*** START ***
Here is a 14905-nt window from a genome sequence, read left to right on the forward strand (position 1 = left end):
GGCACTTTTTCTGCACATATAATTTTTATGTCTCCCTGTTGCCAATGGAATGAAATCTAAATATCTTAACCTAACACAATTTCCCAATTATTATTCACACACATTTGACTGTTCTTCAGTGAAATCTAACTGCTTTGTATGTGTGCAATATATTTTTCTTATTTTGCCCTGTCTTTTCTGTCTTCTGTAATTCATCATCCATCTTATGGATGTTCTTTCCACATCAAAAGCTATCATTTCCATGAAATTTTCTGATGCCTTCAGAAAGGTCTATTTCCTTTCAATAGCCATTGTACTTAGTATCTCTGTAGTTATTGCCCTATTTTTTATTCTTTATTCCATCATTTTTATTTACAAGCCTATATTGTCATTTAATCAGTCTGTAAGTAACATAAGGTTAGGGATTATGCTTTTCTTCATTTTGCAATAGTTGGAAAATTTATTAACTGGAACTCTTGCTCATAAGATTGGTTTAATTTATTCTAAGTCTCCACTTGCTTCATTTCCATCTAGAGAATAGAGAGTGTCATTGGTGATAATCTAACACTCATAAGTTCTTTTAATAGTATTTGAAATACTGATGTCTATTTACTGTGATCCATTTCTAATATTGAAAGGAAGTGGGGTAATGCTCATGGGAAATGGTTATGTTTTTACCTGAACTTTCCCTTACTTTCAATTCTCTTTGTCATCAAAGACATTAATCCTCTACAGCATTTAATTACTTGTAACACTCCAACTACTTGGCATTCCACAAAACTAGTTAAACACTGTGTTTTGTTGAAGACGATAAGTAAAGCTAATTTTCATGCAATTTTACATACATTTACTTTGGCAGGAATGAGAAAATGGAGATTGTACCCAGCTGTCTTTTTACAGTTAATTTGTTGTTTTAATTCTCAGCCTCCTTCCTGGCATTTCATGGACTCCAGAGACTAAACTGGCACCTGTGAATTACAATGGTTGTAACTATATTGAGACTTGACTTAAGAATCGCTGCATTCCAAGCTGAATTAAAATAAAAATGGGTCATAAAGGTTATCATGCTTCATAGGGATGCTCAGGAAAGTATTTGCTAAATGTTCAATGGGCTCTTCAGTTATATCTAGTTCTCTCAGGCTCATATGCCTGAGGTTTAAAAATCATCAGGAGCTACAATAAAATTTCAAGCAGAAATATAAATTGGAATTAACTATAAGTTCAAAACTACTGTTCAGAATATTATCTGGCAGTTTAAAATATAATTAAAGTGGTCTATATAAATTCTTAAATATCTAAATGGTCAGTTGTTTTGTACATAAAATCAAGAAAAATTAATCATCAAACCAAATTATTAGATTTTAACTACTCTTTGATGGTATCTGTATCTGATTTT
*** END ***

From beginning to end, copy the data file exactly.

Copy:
Here is a 14905-nt window from a genome sequence, read left to right on the forward strand (position 1 = left end):
GGCACTTTTTCTGCACATATAATTTTTATGTCTCCCTGTTGCCAATGGAATGAAATCTAAATATCTTAACCTAACACAATTTCCCAATTATTATTCACACACATTTGACTGTTCTTCAGTGAAATCTAACTGCTTTGTATGTGTGCAATATATTTTTCTTATTTTGCCCTGTCTTTTCTGTCTTCTGTAATTCATCATCCATCTTATGGATGTTCTTTCCACATCAAAAGCTATCATTTCCATGAAATTTTCTGATGCCTTCAGAAAGGTCTATTTCCTTTCAATAGCCATTGTACTTAGTATCTCTGTAGTTATTGCCCTATTTTTTATTCTTTATTCCATCATTTTTATTTACAAGCCTATATTGTCATTTAATCAGTCTGTAAGTAACATAAGGTTAGGGATTATGCTTTTCTTCATTTTGCAATAGTTGGAAAATTTATTAACTGGAACTCTTGCTCATAAGATTGGTTTAATTTATTCTAAGTCTCCACTTGCTTCATTTCCATCTAGAGAATAGAGAGTGTCATTGGTGATAATCTAACACTCATAAGTTCTTTTAATAGTATTTGAAATACTGATGTCTATTTACTGTGATCCATTTCTAATATTGAAAGGAAGTGGGGTAATGCTCATGGGAAATGGTTATGTTTTTACCTGAACTTTCCCTTACTTTCAATTCTCTTTGTCATCAAAGACATTAATCCTCTACAGCATTTAATTACTTGTAACACTCCAACTACTTGGCATTCCACAAAACTAGTTAAACACTGTGTTTTGTTGAAGACGATAAGTAAAGCTAATTTTCATGCAATTTTACATACATTTACTTTGGCAGGAATGAGAAAATGGAGATTGTACCCAGCTGTCTTTTTACAGTTAATTTGTTGTTTTAATTCTCAGCCTCCTTCCTGGCATTTCATGGACTCCAGAGACTAAACTGGCACCTGTGAATTACAATGGTTGTAACTATATTGAGACTTGACTTAAGAATCGCTGCATTCCAAGCTGAATTAAAATAAAAATGGGTCATAAAGGTTATCATGCTTCATAGGGATGCTCAGGAAAGTATTTGCTAAATGTTCAATGGGCTCTTCAGTTATATCTAGTTCTCTCAGGCTCATATGCCTGAGGTTTAAAAATCATCAGGAGCTACAATAAAATTTCAAGCAGAAATATAAATTGGAATTAACTATAAGTTCAAAACTACTGTTCAGAATATTATCTGGCAGTTTAAAATATAATTAAAGTGGTCTATATAAATTCTTAAATATCTAAATGGTCAGTTGTTTTGTACATAAAATCAAGAAAAATTAATCATCAAACCAAATTATTAGATTTTAACTACTCTTTGATGGTATCTGTATCTGATTTT